Posted in Library Science stuff with tags , , , , , , on April 12, 2017 by phanteana

spring has sprung, and with it comes one of the best times of the year. no, not Tax Day (unless, of course you actually enjoy filing those)…National Library Week! today in particular, however is a special day: National Bookmobile Day. on this day, we celebrate libraries-on-wheels and the library professionals who provide these on-the-go services to their communities. these are especially crucial to areas where libraries are sparse or non-existent. so if you love your Bookmobile, let it be known!


a lending library of coziness

Posted in Library Science stuff with tags , , , , , , on March 29, 2017 by phanteana

ever go to the library in the summertime to escape the heat and cool off with a good book, only to be frozen by the air-conditioning? or maybe you’ve ducked in during the winter, but are still shivering from the outside elements. some libraries offer coffee (just don’t drink it near the computers) to perk up their chilly patrons, while others provide free lunches to kids during summer vacation. then there’s the Folger Shakespeare Library in Washington DC, whose staff have taken to lending hand-knitted shawls to researchers spending hours in the library’s reading room. since temperatures have to be kept at a certain level in the reading room to protect the rare books, patrons are prone to feel a bit cold. but the shawls, designed by the room’s Head of Circulation, will help keep them nice and cozy.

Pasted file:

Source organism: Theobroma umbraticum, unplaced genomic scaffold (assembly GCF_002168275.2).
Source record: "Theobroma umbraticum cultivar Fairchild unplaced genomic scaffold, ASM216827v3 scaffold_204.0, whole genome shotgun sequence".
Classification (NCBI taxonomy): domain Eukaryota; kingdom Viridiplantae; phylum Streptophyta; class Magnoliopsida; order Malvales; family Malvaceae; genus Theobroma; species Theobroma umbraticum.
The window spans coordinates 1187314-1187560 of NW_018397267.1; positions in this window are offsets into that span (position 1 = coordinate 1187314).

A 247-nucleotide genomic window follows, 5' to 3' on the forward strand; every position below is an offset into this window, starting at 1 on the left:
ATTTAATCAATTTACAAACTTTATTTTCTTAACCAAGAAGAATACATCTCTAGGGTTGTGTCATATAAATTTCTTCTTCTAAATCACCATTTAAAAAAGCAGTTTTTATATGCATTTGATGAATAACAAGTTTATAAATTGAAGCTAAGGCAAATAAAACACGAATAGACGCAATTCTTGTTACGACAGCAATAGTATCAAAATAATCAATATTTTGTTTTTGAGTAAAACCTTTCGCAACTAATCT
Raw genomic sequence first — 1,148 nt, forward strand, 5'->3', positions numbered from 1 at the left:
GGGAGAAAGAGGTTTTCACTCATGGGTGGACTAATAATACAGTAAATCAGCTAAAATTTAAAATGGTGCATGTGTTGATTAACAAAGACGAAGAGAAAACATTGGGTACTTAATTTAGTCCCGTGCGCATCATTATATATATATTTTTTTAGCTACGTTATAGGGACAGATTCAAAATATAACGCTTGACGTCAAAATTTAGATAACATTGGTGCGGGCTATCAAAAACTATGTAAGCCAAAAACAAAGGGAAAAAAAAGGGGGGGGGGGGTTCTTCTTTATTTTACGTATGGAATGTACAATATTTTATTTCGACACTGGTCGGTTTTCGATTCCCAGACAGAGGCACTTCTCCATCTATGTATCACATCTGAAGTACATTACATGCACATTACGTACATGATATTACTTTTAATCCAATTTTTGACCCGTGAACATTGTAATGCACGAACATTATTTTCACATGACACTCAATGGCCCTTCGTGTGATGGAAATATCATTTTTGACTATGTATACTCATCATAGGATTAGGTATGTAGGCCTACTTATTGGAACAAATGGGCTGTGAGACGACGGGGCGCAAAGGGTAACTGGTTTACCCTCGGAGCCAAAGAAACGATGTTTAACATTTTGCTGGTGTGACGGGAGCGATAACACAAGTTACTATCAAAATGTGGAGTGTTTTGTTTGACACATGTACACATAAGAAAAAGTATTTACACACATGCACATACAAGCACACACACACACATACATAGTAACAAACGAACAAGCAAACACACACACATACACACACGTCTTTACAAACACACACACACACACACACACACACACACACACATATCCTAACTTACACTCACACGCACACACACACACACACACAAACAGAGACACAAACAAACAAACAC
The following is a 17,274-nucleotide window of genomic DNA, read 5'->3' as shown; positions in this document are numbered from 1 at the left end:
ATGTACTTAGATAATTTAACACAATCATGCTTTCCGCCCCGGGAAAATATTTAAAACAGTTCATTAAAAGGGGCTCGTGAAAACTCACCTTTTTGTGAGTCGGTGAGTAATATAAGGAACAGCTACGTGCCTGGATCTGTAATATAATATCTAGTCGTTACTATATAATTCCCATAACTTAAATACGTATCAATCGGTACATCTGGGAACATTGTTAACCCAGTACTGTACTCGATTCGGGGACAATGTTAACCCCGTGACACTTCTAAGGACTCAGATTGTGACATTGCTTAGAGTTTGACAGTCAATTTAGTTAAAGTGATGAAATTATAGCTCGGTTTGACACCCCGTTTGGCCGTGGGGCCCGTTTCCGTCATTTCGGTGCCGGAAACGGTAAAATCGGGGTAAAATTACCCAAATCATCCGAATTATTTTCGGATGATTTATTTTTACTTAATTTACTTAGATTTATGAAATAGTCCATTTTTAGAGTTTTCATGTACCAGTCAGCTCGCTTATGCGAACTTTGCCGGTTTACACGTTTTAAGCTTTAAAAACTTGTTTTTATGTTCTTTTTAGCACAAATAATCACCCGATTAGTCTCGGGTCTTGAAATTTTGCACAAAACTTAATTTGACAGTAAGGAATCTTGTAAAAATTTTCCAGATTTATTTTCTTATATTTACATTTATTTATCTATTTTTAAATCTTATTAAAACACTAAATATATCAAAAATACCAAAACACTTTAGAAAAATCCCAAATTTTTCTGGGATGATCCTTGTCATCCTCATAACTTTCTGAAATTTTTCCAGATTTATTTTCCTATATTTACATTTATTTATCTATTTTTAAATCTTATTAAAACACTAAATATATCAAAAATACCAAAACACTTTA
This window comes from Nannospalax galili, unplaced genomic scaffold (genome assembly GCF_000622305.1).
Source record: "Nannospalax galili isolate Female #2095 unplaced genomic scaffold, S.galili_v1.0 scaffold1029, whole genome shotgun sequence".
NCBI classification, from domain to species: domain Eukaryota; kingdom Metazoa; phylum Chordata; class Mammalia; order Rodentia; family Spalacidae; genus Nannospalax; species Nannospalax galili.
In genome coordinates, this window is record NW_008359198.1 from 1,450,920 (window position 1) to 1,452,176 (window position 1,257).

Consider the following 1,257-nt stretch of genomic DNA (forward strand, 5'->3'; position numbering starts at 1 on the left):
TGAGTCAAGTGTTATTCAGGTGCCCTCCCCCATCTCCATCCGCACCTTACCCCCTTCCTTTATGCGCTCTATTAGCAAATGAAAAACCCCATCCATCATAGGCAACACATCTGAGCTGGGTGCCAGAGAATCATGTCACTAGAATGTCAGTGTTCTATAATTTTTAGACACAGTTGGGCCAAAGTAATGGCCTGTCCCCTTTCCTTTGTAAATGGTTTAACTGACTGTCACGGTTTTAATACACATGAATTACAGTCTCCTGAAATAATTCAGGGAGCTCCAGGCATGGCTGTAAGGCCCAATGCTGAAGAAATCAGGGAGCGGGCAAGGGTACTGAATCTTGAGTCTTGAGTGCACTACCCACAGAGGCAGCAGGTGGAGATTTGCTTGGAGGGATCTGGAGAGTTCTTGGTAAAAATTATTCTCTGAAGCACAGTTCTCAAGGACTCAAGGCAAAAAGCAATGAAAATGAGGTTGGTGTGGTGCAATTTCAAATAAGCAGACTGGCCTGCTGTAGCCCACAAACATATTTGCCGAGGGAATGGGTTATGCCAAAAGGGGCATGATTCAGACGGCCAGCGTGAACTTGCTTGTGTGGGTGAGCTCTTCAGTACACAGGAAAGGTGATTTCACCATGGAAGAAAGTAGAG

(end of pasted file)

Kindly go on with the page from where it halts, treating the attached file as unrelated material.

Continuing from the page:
the end of overdue fines?

Posted in Library Science stuff with tags , , , , on February 24, 2017 by phanteana

come on, admit it…at some point in your life, you’ve forgotten to return a library item (or several) and were issued a late fee. when i was in elementary school, i borrowed a book from the school library and totally forgot to bring it back. after awhile, they said i could keep it and thankfully didn’t charge me. the book in question was this classic piece of childhood nostalgia, which has made appearances on eBay or Amazon from time to time (as other overdue library books have been known to do). i was lucky, but others weren’t and their library privileges were revoked until they redeemed themselves.